Japan won’t be keen on deeper sanctions that would curb its access to gas, oil and coal from Russia, said Will Pearson, a London-based director of Eurasia Group, an energy and natural resources consultant. “Japanese firms are very interested in accessing Russian natural resources, thanks to their proximity,” he said.
Japan buys about 65 percent of the liquefied natural gas coming from Russia’s Sakhalin-2, a 9.6 million metric ton-a-year project, according to Leigh Bolton, managing director of Holmwood Consulting, a Surrey, England-based energy consultant. Neither country will break the contracts based on sanctions, he said.
Japan will freeze assets of individuals or groups involved in increasing instability in Ukraine and in the annexation of Crimea, Chief Cabinet Secretary Yoshihide Suga said July 28. Russia’s foreign ministry said July 29 that Japan’s new sanctions are “unfriendly, shortsighted” and will hurt bilateral relations.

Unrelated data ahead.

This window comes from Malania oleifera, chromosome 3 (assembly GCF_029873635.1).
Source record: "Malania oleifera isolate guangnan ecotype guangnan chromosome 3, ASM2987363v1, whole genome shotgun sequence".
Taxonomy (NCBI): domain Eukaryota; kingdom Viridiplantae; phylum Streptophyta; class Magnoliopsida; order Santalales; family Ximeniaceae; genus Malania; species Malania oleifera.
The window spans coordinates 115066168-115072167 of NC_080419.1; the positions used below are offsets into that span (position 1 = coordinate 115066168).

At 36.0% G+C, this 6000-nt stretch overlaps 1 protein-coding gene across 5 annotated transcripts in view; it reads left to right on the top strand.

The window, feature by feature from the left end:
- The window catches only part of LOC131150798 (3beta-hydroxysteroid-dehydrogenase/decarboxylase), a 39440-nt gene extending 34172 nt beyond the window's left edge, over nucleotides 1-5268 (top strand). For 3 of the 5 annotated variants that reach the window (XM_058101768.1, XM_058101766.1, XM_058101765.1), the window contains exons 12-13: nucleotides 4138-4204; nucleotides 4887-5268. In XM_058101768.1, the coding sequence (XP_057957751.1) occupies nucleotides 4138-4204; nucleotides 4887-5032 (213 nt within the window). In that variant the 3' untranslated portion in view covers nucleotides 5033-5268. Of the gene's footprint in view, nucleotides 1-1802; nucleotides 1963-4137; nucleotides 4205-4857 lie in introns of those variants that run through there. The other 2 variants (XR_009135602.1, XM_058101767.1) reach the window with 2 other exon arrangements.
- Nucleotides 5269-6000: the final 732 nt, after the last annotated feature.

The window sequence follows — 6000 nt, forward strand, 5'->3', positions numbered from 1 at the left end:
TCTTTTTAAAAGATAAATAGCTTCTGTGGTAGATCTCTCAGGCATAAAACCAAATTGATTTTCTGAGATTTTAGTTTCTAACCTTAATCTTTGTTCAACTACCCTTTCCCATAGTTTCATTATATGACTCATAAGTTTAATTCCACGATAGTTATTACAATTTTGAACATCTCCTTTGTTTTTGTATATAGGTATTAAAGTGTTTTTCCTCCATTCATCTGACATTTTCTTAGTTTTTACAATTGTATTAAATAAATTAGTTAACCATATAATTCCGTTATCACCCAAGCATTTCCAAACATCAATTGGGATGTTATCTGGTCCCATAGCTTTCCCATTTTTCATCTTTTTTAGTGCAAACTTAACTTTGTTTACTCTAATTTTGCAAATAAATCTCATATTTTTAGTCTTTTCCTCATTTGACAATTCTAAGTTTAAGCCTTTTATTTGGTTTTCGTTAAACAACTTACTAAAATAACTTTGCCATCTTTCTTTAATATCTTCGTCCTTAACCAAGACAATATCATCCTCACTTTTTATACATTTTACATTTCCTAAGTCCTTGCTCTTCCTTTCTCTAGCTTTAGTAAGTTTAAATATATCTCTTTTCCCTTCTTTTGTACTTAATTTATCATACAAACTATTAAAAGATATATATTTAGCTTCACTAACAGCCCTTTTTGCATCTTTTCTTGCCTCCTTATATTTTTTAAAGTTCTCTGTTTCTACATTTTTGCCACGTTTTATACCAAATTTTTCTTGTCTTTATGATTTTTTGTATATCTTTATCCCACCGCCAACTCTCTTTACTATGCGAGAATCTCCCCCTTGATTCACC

Japan continues to view Russia as an important, resource- rich country, a Tokyo-based official at the Ministry of Economy, Trade and Industry said, asking not to be identified due to internal policy.
Russia’s Sakhalin facility near Japan’s northern island of Hokkaido provides almost 9.5 percent of Japan’s gas, according to Royal Dutch Shell, which owns a quarter of the project.
Russian President Putin’s continued support for separatists in eastern Ukraine has prompted the U.S. and European Union to impose restrictions on the operations of some banks and energy companies in an effort to isolate the Russian economy.
Putin spokesman Dmitry Peskov declined to comment on the Russian president’s scheduled visit to Japan and the countries’ energy ties. Russia cited Japan’s sanctions for canceling talks between the nations’ deputy foreign ministers, Putin’s foreign ministry said on its website.
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